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Sonoma State Star

The Student News Site of Sonoma State University

Sonoma State Star

The Student News Site of Sonoma State University

Sonoma State Star

    Professors receive Sustainability in Classroom awards


    Six professors at Sonoma State have received awards for creating and developing four courses designed to educate and promote sustainability on campus and in the every day lives of students.  The award recipients are Martha Shott, Ben Ford and Sunil Tewari of the Department of Mathematics, Merlin M. Hanauer of the Department of Economics, Nathan Rank of the Department of Biology and John Sullins III of the Department of Philosophy. 

    “Sustainability is trending,” said Shott. “People don’t understand how far reaching it can be past the obvious notion of taking shorter showers and using paper over plastic bags. There are broader areas to show students that you can think of problems and news ways to approach them.”

    Sonoma State has already made efforts toward a greener and more sustainable campus with its placement of recycling bins throughout campus, as well as the installation of water bottle refill stations next to the drinking fountains in the Student Center. 

    According to the recipients of the Sustainability in the Classroom awards, there is much more to learn and understand when trying to encourage sustainability. 

    Paul Draper, the new director of sustainability, has been one among many leading the efforts towards the education and promotion of sustainability. In a press release from the Sonoma State News Center, Draper explained the necessity of offering these courses on campus. 

    “The pursuit of a sustainable future means coming at problems from many directions, and these courses in philosophy, business and economics, biology, math and statistics add significantly to existing roster of courses in sustainability,” said Draper. 

    The awards, which were presented by the Sustainability Executive Committee (SEC) and WATERS Collaborative, featured the collaboration of professors in different schools who look to educate sustainability in more creative ways. 

    The recipients were all required to design a course that incorporated subjects, such as mathematics, economics and biology, with a focus on sustainability issues in Sonoma County. 

    The grant money, sitting at $1,500 per course, was drawn from a GMC Academic Integration Grant and a grant from the Sonoma County Water Agency. The origination of this money being straight from Sonoma County itself shows that Sonoma State’s surrounding community supports the project towards the education of sustainability.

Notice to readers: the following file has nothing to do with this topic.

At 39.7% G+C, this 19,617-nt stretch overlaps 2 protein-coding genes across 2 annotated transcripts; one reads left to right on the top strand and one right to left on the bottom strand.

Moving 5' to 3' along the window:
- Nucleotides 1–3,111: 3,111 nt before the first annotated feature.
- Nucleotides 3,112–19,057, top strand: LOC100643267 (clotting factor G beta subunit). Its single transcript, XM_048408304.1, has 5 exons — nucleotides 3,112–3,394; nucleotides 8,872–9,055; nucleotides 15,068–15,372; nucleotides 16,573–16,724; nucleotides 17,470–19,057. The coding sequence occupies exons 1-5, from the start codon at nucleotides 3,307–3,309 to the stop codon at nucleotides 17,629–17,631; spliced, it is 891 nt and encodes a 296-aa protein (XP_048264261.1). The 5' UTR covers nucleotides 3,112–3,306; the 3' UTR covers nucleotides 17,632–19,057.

Sullins received the award for his course “PHIL 301- Ethical Analysis of Sonoma County Water Use” which will explore the hidden relationship between water and technology. 

    “Forty-nine percent of our water used goes into electrical power generation and 11 percent goes into industrial processes to build our technologies,” said Sullins. “Just think of the gallons of water you are using when doing things like using a mobile phone. An activity that, on the surface, seems like no water is affected.”

    Another aspect of studying sustainability takes an analytical turn with collaboration from. Ford, Tewari and Shott with their course “MATH 470- Mathematical and Statistical Modeling.”

    Shott explained that this course will feature projects that can be applied in real world situations. 

    “What if there were a chemical toxin that came into the water supply?” said Shott. “This class will explore how to create an analytical plan of attack to contain that toxin.” 

    She explained that this course will offer free-form problems for the students to address that will challenge them to use outside knowledge to come up with a creative solution to a problem.    

    Shott also received another award grant for her collaboration with Rank for the revamping of the existing “SCI 120B- A Watershed Year” course.  SCI 120B exists as a freshman learning community course for prospective biology majors. 

    “This course will incorporate the math concepts of the MATH 160 course with relatable and relevant problems that might occur in the Copeland Creek watershed,” said Shott. “It is an opportunity for students to learn about math and their environment at the same time.” 

    When looking at the business side of sustainability, Hanauer will explore the effectiveness of certain processes and policies in his course “BUS 555- Sustainability Intelligence.” 

    “Sustainability is a vague concept,” said Hanauer. “The issue is context dependant and you will get a different answer (of what sustainability is) every time.” 

    Hanauer plans to explore the metrics and measurements behind the plans of action taken towards sustainability.

    “People tend to place emphasis on changing processes rather than seeing the effectiveness of existing processes,” said Hanauer. “We are trying to measure how the treatment of the problem will affect the process and outcome.” The course will explore the most effective strategies similar to experimental or clinical trials. 

    Students will have a chance to see presentations on these courses and the goals of those collaborating on this ongoing project at the “Sustainability Expo” which will take place in October at the Green Music Center. The expo will also feature poster sessions of the new courses being offered. 

    The course catalog for the 2014-15 academic year is now available on, and registration for classes begins on April 21.

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